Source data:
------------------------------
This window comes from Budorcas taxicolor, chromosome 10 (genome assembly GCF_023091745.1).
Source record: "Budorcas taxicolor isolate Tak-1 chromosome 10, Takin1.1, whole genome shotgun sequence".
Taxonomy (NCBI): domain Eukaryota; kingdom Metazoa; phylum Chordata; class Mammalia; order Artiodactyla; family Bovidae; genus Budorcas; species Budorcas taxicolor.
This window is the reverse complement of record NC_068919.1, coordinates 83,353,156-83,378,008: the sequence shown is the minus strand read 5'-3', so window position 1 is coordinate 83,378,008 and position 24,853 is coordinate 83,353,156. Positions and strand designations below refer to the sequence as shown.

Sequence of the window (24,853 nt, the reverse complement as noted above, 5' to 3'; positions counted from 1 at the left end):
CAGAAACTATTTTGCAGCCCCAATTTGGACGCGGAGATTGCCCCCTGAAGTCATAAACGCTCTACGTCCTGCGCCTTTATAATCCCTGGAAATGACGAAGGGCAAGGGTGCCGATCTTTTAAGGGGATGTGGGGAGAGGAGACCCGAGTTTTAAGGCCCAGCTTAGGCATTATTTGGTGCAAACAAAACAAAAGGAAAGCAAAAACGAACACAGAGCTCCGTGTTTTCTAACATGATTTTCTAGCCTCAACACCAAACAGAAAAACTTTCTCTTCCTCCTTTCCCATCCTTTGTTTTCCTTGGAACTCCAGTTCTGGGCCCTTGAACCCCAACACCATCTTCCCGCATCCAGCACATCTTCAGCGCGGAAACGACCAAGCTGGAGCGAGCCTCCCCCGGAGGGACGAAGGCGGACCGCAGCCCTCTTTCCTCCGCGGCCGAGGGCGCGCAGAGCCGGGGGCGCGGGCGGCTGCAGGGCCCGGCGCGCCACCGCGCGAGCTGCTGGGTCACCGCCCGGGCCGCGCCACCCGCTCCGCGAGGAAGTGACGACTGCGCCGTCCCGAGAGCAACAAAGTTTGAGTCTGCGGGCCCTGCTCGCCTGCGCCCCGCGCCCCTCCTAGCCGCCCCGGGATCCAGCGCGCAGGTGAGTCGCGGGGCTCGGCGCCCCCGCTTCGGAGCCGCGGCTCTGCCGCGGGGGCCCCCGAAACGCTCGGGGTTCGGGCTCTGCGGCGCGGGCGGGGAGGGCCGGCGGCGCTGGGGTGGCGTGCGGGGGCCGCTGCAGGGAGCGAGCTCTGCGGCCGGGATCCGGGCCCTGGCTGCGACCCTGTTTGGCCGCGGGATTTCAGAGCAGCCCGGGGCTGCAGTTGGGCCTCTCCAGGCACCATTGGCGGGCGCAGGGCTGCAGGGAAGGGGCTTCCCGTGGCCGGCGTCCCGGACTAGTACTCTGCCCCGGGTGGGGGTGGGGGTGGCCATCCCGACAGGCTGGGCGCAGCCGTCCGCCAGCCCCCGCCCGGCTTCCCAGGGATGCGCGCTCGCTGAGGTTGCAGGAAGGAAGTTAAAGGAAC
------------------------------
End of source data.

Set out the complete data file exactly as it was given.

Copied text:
This window comes from Budorcas taxicolor, chromosome 10 (genome assembly GCF_023091745.1).
Source record: "Budorcas taxicolor isolate Tak-1 chromosome 10, Takin1.1, whole genome shotgun sequence".
Taxonomy (NCBI): domain Eukaryota; kingdom Metazoa; phylum Chordata; class Mammalia; order Artiodactyla; family Bovidae; genus Budorcas; species Budorcas taxicolor.
This window is the reverse complement of record NC_068919.1, coordinates 83,353,156-83,378,008: the sequence shown is the minus strand read 5'-3', so window position 1 is coordinate 83,378,008 and position 24,853 is coordinate 83,353,156. Positions and strand designations below refer to the sequence as shown.

Sequence of the window (24,853 nt, the reverse complement as noted above, 5' to 3'; positions counted from 1 at the left end):
CAGAAACTATTTTGCAGCCCCAATTTGGACGCGGAGATTGCCCCCTGAAGTCATAAACGCTCTACGTCCTGCGCCTTTATAATCCCTGGAAATGACGAAGGGCAAGGGTGCCGATCTTTTAAGGGGATGTGGGGAGAGGAGACCCGAGTTTTAAGGCCCAGCTTAGGCATTATTTGGTGCAAACAAAACAAAAGGAAAGCAAAAACGAACACAGAGCTCCGTGTTTTCTAACATGATTTTCTAGCCTCAACACCAAACAGAAAAACTTTCTCTTCCTCCTTTCCCATCCTTTGTTTTCCTTGGAACTCCAGTTCTGGGCCCTTGAACCCCAACACCATCTTCCCGCATCCAGCACATCTTCAGCGCGGAAACGACCAAGCTGGAGCGAGCCTCCCCCGGAGGGACGAAGGCGGACCGCAGCCCTCTTTCCTCCGCGGCCGAGGGCGCGCAGAGCCGGGGGCGCGGGCGGCTGCAGGGCCCGGCGCGCCACCGCGCGAGCTGCTGGGTCACCGCCCGGGCCGCGCCACCCGCTCCGCGAGGAAGTGACGACTGCGCCGTCCCGAGAGCAACAAAGTTTGAGTCTGCGGGCCCTGCTCGCCTGCGCCCCGCGCCCCTCCTAGCCGCCCCGGGATCCAGCGCGCAGGTGAGTCGCGGGGCTCGGCGCCCCCGCTTCGGAGCCGCGGCTCTGCCGCGGGGGCCCCCGAAACGCTCGGGGTTCGGGCTCTGCGGCGCGGGCGGGGAGGGCCGGCGGCGCTGGGGTGGCGTGCGGGGGCCGCTGCAGGGAGCGAGCTCTGCGGCCGGGATCCGGGCCCTGGCTGCGACCCTGTTTGGCCGCGGGATTTCAGAGCAGCCCGGGGCTGCAGTTGGGCCTCTCCAGGCACCATTGGCGGGCGCAGGGCTGCAGGGAAGGGGCTTCCCGTGGCCGGCGTCCCGGACTAGTACTCTGCCCCGGGTGGGGGTGGGGGTGGCCATCCCGACAGGCTGGGCGCAGCCGTCCGCCAGCCCCCGCCCGGCTTCCCAGGGATGCGCGCTCGCTGAGGTTGCAGGAAGGAAGTTAAAGGAAC